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Tax rate on sale of securities by NRIs remains unresolved
December, 21st 2007

The stock market today is open for both residents and non-residents. While the long-term gain from the transfer of unlisted securities is taxable at 20%, gains in the case of listed securities are taxable only at 10% (without indexation) under the proviso to Section 112 of the Indian Income Tax Act. The question that arises in such cases is whether the benefit of reduced rate of 10% is applicable only to resident taxpayers or to non-resident taxpayers also.

Long-term gains arising on transfer of listed shares if entered into on a recognised stock exchange and subjected to securities transaction tax (STT) have already been exempted from income tax by the Finance Act 2004. The only dispute, therefore, remains in the case of listed securities traded otherwise than through recognised stock exchange.

The proviso to Section 112, which provides for the reduced rate of 10% in case of listed securities, deploys the expression before giving effect to the second proviso to Section 48. Second proviso to Section 48 provides for indexation benefits and is not applicable to sale of shares by non-residents to whom the first proviso to Section 48 (providing protection from foreign exchange fluctuations) applies.

Therefore, a controversy arises whether the words before giving effect to the second proviso to Section 48 used in the proviso to Section 112 has the effect of excluding those who cannot avail of the indexation benefit under the second proviso to Section 48, that is to say, non-residents.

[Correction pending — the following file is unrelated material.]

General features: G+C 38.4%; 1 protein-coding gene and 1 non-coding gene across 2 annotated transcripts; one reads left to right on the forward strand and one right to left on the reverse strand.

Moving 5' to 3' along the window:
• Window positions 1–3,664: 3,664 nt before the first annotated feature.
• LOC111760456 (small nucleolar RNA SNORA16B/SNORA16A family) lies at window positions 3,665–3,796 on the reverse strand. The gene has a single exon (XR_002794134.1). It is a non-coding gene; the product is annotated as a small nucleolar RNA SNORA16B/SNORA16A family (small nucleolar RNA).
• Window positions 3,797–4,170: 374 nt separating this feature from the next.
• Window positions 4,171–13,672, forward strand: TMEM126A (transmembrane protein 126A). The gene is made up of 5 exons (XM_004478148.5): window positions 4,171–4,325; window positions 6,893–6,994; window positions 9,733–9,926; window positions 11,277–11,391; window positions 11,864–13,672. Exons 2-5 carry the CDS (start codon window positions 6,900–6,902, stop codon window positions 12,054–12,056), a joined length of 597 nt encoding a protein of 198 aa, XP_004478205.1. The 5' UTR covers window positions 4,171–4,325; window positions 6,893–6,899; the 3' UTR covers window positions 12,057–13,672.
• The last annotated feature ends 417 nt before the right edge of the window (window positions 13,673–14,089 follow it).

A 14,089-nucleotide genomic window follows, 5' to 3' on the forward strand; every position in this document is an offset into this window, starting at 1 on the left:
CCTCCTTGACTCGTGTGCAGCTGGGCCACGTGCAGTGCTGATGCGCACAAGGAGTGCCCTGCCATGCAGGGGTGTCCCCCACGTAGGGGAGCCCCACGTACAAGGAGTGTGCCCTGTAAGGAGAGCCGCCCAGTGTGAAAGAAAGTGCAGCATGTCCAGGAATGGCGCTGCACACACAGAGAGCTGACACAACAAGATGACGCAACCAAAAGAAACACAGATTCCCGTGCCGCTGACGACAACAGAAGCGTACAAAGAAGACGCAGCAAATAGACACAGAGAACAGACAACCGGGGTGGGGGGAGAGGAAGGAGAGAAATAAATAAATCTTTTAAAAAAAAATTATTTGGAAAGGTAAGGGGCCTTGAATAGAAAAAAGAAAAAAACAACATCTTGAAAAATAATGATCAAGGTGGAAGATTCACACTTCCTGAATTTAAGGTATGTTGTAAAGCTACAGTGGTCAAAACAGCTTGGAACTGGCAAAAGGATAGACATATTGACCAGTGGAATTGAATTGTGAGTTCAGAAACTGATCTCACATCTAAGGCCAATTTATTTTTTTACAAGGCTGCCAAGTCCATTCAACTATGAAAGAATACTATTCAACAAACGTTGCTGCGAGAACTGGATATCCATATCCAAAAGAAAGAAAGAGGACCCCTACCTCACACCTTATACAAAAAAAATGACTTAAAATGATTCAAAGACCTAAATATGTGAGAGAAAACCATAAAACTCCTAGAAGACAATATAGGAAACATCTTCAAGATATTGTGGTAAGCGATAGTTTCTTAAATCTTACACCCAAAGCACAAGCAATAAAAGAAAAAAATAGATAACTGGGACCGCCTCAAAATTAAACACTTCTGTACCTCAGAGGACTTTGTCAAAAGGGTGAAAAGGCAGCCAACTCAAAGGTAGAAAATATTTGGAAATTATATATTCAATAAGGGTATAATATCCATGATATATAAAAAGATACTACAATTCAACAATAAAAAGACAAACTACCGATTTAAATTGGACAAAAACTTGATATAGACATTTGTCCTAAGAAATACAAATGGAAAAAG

The authority till now available in this respect was a decision of the Mumbai Tribunal in 2005 (ITA No 2552) wherein the Tribunal had held that as no effect had to be given for indexation in case of non-residents, the benefit under this section would also not be available to them and hence such long-term gains are taxable at 20%.

However, the Authority for Advance Rulings (AAR) has recently given a new turn to the controversy in the case of Timken France vs. DIT (294 ITR 513) by taking a view that the benefit of the proviso to Section 112 cannot be denied to the non-residents/foreign companies that are entitled to a different relief in terms of first proviso to Section 48.

The AAR has, in giving the said ruling, expressly differed from the interpretation adopted by the Tribunal and held that the benefit of concessional rate of 10% is available to all categories of taxpayers discussed in Section 112 (including non-residents) and clear words would have been deployed in the proviso if one particular category - for example, non-residents, were to be excluded. The AAR further noted that the words before giving effect to the second proviso to Section 48 do not by necessary implication exclude those ineligible for it and the eligibility to avail the benefit of indexation was not a sine qua non for applying the reduced rate of 10% prescribed by the proviso to Section 112.

The AAR also opined that the same interpretation would hold good for bonus shares also as the legislature did not intend to differentiate between the original and bonus shares in the matter of application of rate of tax.

The ruling by the AAR has come as a welcome relief to non-resident investors. However, as the ruling given by the AAR is binding only on the applicant who has sought the ruling and only has a persuasive/ argumentative value in other cases, the issue could lead to further litigation that can only be settled by the higher courts.

Till such resolution comes about, non-residents taxpayers may take an advance ruling in respect of such transactions to mitigate the associated risks.

Sunil M Lala is executive director and Pawan Kumar is associate director with PricewaterhouseCoopersTax Litigation Cell

 
 
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